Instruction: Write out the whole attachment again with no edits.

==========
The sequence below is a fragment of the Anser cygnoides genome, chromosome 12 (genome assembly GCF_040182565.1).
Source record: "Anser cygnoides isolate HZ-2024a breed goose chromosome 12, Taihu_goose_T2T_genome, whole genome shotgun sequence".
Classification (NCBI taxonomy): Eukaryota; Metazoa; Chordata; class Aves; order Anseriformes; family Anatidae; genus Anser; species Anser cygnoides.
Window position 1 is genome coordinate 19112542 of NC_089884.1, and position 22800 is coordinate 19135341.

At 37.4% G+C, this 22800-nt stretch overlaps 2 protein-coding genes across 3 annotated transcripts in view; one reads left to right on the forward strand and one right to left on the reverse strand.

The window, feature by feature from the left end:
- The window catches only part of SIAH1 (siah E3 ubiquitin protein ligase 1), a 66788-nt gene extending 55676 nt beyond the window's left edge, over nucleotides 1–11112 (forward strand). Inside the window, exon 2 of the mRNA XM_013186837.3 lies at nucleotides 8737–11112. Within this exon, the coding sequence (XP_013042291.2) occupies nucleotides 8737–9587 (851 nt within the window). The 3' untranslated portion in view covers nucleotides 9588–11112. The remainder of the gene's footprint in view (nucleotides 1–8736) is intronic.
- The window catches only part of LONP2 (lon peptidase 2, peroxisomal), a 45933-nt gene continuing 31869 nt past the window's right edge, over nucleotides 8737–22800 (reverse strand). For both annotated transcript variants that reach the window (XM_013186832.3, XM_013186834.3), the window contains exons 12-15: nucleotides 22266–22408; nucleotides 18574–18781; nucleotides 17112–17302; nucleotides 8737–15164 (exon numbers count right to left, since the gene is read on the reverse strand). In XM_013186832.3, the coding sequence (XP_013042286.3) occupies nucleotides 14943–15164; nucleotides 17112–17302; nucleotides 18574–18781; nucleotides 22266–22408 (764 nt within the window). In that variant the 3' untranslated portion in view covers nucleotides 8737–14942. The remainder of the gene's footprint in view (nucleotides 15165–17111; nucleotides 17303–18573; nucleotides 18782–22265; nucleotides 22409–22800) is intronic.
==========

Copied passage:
The sequence below is a fragment of the Anser cygnoides genome, chromosome 12 (genome assembly GCF_040182565.1).
Source record: "Anser cygnoides isolate HZ-2024a breed goose chromosome 12, Taihu_goose_T2T_genome, whole genome shotgun sequence".
Classification (NCBI taxonomy): Eukaryota; Metazoa; Chordata; class Aves; order Anseriformes; family Anatidae; genus Anser; species Anser cygnoides.
Window position 1 is genome coordinate 19112542 of NC_089884.1, and position 22800 is coordinate 19135341.

At 37.4% G+C, this 22800-nt stretch overlaps 2 protein-coding genes across 3 annotated transcripts in view; one reads left to right on the forward strand and one right to left on the reverse strand.

The window, feature by feature from the left end:
- The window catches only part of SIAH1 (siah E3 ubiquitin protein ligase 1), a 66788-nt gene extending 55676 nt beyond the window's left edge, over nucleotides 1–11112 (forward strand). Inside the window, exon 2 of the mRNA XM_013186837.3 lies at nucleotides 8737–11112. Within this exon, the coding sequence (XP_013042291.2) occupies nucleotides 8737–9587 (851 nt within the window). The 3' untranslated portion in view covers nucleotides 9588–11112. The remainder of the gene's footprint in view (nucleotides 1–8736) is intronic.
- The window catches only part of LONP2 (lon peptidase 2, peroxisomal), a 45933-nt gene continuing 31869 nt past the window's right edge, over nucleotides 8737–22800 (reverse strand). For both annotated transcript variants that reach the window (XM_013186832.3, XM_013186834.3), the window contains exons 12-15: nucleotides 22266–22408; nucleotides 18574–18781; nucleotides 17112–17302; nucleotides 8737–15164 (exon numbers count right to left, since the gene is read on the reverse strand). In XM_013186832.3, the coding sequence (XP_013042286.3) occupies nucleotides 14943–15164; nucleotides 17112–17302; nucleotides 18574–18781; nucleotides 22266–22408 (764 nt within the window). In that variant the 3' untranslated portion in view covers nucleotides 8737–14942. The remainder of the gene's footprint in view (nucleotides 15165–17111; nucleotides 17303–18573; nucleotides 18782–22265; nucleotides 22409–22800) is intronic.